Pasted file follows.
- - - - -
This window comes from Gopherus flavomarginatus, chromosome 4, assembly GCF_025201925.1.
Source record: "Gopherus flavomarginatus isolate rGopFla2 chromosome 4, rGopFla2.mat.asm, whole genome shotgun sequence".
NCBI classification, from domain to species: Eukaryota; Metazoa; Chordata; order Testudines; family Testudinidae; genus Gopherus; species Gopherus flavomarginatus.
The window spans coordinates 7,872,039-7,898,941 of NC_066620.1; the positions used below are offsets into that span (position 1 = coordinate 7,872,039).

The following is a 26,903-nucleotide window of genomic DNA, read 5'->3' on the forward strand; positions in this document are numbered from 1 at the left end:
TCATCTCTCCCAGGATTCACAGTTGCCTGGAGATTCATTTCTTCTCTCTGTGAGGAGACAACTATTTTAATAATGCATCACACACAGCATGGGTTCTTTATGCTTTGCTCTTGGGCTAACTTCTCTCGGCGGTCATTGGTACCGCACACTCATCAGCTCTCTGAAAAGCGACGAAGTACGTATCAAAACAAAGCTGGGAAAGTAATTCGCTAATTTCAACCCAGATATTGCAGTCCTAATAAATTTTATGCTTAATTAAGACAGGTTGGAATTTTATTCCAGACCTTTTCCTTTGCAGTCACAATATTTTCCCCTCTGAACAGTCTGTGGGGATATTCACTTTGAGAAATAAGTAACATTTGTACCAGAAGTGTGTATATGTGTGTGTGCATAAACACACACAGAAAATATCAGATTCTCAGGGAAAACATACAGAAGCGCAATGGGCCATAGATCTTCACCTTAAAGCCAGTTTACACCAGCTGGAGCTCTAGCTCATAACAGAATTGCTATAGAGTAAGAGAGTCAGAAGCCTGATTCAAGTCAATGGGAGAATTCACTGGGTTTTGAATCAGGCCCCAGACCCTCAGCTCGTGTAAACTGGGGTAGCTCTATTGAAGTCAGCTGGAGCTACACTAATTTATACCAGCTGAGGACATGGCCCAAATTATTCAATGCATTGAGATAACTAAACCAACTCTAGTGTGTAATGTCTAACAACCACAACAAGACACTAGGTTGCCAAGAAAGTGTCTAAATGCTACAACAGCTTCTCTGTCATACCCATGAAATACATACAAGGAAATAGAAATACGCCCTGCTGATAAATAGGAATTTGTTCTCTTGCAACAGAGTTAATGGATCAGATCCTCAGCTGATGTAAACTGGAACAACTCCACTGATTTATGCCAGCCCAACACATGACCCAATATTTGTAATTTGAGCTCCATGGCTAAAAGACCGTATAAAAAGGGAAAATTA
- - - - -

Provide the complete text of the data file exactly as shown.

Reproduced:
This window comes from Gopherus flavomarginatus, chromosome 4, assembly GCF_025201925.1.
Source record: "Gopherus flavomarginatus isolate rGopFla2 chromosome 4, rGopFla2.mat.asm, whole genome shotgun sequence".
NCBI classification, from domain to species: Eukaryota; Metazoa; Chordata; order Testudines; family Testudinidae; genus Gopherus; species Gopherus flavomarginatus.
The window spans coordinates 7,872,039-7,898,941 of NC_066620.1; the positions used below are offsets into that span (position 1 = coordinate 7,872,039).

The following is a 26,903-nucleotide window of genomic DNA, read 5'->3' on the forward strand; positions in this document are numbered from 1 at the left end:
TCATCTCTCCCAGGATTCACAGTTGCCTGGAGATTCATTTCTTCTCTCTGTGAGGAGACAACTATTTTAATAATGCATCACACACAGCATGGGTTCTTTATGCTTTGCTCTTGGGCTAACTTCTCTCGGCGGTCATTGGTACCGCACACTCATCAGCTCTCTGAAAAGCGACGAAGTACGTATCAAAACAAAGCTGGGAAAGTAATTCGCTAATTTCAACCCAGATATTGCAGTCCTAATAAATTTTATGCTTAATTAAGACAGGTTGGAATTTTATTCCAGACCTTTTCCTTTGCAGTCACAATATTTTCCCCTCTGAACAGTCTGTGGGGATATTCACTTTGAGAAATAAGTAACATTTGTACCAGAAGTGTGTATATGTGTGTGTGCATAAACACACACAGAAAATATCAGATTCTCAGGGAAAACATACAGAAGCGCAATGGGCCATAGATCTTCACCTTAAAGCCAGTTTACACCAGCTGGAGCTCTAGCTCATAACAGAATTGCTATAGAGTAAGAGAGTCAGAAGCCTGATTCAAGTCAATGGGAGAATTCACTGGGTTTTGAATCAGGCCCCAGACCCTCAGCTCGTGTAAACTGGGGTAGCTCTATTGAAGTCAGCTGGAGCTACACTAATTTATACCAGCTGAGGACATGGCCCAAATTATTCAATGCATTGAGATAACTAAACCAACTCTAGTGTGTAATGTCTAACAACCACAACAAGACACTAGGTTGCCAAGAAAGTGTCTAAATGCTACAACAGCTTCTCTGTCATACCCATGAAATACATACAAGGAAATAGAAATACGCCCTGCTGATAAATAGGAATTTGTTCTCTTGCAACAGAGTTAATGGATCAGATCCTCAGCTGATGTAAACTGGAACAACTCCACTGATTTATGCCAGCCCAACACATGACCCAATATTTGTAATTTGAGCTCCATGGCTAAAAGACCGTATAAAAAGGGAAAATTA